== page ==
Air Pollution and Children’s Cognitive & Non-cognitive Development: Evidence from a Quasi-Natural Experiment
with T. Hener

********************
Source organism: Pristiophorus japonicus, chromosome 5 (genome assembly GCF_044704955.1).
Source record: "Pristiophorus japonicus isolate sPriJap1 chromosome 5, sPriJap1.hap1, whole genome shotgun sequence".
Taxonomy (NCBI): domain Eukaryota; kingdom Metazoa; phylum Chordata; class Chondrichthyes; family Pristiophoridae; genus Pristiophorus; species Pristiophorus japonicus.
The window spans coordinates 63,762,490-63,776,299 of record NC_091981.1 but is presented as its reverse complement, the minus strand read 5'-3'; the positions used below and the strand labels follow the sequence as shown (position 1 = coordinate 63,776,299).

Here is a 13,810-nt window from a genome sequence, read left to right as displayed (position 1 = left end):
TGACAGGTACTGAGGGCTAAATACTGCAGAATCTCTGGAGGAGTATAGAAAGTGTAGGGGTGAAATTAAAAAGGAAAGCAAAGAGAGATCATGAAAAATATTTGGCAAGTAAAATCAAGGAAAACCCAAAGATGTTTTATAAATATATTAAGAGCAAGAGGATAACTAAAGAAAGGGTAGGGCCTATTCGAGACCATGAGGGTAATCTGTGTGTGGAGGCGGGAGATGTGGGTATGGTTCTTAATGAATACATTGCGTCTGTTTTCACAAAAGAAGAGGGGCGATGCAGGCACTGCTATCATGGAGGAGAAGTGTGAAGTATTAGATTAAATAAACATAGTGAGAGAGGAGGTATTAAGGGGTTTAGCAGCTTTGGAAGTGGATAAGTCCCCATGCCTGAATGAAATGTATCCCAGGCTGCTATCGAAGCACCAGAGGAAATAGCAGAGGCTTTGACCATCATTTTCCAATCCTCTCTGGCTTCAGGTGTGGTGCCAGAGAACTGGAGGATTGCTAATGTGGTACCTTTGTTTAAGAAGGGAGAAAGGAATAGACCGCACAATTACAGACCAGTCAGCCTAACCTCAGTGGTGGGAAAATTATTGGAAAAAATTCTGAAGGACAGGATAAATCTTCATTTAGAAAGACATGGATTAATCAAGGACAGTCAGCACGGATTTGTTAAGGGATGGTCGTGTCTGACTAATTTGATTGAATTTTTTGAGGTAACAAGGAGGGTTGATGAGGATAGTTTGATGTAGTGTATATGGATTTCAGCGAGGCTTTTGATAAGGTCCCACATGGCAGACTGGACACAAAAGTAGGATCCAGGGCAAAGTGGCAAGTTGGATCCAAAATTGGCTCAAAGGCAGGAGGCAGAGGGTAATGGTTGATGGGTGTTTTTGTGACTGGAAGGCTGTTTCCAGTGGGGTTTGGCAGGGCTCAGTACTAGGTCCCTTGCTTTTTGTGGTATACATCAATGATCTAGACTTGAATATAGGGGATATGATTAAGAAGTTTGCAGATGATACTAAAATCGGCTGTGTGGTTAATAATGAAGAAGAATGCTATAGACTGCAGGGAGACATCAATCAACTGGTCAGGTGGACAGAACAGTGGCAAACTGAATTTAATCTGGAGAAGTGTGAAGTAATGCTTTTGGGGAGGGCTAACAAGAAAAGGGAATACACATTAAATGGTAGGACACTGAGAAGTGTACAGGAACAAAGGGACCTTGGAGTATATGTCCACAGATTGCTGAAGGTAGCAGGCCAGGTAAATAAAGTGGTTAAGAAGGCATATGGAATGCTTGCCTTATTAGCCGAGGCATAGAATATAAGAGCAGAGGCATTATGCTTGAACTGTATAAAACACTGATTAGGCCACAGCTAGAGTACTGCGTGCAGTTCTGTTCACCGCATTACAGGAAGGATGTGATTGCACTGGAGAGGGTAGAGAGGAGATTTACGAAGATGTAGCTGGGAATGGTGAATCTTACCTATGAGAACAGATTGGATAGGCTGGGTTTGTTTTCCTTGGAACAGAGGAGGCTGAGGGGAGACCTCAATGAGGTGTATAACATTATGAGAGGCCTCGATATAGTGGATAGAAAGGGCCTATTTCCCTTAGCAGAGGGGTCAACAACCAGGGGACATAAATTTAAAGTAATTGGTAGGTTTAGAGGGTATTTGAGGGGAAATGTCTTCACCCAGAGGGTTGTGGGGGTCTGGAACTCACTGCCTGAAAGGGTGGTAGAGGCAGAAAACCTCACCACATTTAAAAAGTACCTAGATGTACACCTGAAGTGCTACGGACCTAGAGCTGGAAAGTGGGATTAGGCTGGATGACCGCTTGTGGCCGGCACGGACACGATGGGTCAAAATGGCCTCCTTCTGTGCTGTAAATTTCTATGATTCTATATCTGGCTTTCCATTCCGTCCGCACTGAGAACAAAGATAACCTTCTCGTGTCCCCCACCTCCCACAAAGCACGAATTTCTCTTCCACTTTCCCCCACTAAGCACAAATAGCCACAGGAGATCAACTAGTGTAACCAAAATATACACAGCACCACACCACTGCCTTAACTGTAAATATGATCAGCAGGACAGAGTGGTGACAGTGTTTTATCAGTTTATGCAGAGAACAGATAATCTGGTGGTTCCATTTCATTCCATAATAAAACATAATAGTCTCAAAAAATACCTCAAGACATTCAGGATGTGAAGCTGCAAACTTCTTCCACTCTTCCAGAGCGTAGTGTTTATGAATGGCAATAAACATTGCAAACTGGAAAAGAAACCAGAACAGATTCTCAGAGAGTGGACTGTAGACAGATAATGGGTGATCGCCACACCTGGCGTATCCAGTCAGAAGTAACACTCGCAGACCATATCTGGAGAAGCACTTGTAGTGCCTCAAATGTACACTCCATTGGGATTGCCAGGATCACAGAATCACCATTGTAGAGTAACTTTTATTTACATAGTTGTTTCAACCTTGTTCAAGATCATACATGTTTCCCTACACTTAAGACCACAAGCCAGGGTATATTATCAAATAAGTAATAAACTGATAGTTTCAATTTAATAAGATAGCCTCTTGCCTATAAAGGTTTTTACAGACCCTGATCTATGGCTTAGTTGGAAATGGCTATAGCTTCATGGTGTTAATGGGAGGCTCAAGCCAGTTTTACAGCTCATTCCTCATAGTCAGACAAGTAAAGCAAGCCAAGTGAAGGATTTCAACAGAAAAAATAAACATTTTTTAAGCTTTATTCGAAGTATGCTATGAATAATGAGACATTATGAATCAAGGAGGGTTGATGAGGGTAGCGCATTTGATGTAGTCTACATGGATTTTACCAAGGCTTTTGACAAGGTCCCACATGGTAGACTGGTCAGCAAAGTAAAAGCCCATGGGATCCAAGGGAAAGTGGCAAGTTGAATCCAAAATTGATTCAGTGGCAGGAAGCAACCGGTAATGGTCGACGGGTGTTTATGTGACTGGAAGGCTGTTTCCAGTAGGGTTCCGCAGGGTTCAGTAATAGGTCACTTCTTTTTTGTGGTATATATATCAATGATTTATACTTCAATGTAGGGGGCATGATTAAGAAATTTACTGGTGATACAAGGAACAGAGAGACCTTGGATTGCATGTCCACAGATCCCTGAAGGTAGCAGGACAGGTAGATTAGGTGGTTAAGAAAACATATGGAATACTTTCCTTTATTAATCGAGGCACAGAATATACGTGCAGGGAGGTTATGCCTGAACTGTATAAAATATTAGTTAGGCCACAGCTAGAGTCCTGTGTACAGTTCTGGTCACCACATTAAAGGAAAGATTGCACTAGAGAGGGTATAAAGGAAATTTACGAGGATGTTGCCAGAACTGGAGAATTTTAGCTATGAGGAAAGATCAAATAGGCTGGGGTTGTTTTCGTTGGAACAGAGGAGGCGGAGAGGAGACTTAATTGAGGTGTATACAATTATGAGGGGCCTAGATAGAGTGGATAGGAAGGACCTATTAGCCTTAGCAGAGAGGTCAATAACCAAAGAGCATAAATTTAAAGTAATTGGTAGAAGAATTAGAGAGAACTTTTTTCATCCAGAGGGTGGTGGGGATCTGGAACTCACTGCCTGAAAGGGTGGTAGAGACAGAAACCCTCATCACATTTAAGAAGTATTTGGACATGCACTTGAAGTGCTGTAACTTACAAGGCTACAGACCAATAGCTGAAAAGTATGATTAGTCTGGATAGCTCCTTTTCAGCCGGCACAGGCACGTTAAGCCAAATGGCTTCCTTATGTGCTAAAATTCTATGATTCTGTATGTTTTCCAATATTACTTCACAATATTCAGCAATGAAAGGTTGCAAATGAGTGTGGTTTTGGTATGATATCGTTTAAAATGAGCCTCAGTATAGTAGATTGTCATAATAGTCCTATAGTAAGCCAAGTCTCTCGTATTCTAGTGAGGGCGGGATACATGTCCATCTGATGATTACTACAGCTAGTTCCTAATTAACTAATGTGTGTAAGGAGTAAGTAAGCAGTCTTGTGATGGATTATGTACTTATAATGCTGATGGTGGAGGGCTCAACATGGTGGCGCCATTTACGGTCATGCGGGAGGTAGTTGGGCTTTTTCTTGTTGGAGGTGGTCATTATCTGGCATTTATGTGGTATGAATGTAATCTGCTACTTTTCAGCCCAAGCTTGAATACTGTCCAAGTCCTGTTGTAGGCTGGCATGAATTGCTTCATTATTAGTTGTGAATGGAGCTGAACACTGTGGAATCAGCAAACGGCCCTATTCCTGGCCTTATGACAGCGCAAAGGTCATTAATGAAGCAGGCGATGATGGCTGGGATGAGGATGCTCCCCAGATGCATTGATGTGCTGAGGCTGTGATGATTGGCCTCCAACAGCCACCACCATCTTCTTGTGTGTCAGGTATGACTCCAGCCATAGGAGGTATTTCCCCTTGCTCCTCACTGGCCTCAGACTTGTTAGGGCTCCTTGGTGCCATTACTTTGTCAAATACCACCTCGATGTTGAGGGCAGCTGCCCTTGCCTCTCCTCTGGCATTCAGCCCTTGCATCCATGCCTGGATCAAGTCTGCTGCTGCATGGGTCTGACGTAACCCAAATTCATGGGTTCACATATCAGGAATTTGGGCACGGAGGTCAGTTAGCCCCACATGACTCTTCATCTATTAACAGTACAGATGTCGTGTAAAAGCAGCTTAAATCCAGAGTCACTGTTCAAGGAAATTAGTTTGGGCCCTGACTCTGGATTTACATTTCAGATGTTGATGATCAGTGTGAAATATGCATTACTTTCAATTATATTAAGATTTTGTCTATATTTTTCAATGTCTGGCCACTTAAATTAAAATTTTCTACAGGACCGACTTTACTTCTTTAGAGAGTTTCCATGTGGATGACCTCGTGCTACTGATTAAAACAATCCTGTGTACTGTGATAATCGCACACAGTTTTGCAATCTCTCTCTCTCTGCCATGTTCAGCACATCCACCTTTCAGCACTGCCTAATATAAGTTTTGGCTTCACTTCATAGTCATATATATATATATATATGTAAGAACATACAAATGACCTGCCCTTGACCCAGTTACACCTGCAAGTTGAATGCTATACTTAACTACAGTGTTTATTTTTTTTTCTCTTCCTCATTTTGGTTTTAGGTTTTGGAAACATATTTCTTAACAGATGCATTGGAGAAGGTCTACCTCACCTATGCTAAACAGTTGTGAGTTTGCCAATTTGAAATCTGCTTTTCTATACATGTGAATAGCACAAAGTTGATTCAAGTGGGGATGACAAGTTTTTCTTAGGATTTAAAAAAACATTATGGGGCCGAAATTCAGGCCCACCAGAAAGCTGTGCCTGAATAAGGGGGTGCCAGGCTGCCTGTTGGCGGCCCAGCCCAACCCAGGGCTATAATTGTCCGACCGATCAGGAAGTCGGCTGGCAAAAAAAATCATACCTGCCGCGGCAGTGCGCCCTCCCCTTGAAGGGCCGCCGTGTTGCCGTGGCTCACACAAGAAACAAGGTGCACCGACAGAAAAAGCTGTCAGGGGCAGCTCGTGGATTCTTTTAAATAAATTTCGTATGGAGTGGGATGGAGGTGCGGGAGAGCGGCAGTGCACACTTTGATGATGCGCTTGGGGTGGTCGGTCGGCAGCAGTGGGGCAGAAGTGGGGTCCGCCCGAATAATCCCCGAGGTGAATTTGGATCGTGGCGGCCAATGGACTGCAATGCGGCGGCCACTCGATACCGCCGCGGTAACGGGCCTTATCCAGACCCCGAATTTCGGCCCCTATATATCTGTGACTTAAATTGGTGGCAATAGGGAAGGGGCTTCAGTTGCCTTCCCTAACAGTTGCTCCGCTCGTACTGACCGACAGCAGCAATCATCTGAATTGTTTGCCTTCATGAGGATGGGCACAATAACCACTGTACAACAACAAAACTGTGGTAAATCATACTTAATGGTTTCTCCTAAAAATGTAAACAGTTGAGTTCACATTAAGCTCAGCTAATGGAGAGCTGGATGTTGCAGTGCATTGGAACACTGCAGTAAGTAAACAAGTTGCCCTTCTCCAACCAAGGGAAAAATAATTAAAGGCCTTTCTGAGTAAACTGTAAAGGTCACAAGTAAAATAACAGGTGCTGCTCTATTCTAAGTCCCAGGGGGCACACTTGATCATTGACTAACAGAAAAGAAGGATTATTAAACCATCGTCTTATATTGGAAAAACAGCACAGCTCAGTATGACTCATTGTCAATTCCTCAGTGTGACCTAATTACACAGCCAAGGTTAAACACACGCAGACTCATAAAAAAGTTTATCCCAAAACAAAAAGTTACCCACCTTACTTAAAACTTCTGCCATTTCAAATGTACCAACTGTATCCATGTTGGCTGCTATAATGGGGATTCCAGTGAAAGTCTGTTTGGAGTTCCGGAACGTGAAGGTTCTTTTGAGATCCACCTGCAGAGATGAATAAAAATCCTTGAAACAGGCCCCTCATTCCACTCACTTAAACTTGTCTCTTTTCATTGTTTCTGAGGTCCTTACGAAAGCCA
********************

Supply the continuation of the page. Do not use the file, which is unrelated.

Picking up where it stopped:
This paper examines the medium-run impact of in-utero exposure to ambient air pollution on children’s cognitive and non-cognitive development. We exploit a sharp decline in ambient air pollution, particularly in SO2, caused by the shutdown of old, high-emitting GDR brown coal power plants and relative wind directions as a source of exogenous variation. Combining administrative records from mandatory school entrance examinations in one major East German state after reunification and detailed data on monthly ambient air pollution allows us to identify the effect of exposure to different pollutants during critical periods of pregnancy. Our early results indicate that a one standard deviation increase in SO2 pollution during week 8 and 25 of pregnancy – the period when the neural systems develops most – increases the probability of a child being diagnosed with special educational needs by 3.4 percentage points. This result is driven by negative effects on children’s cognitive development, not however, on their socio-emotional or physical development.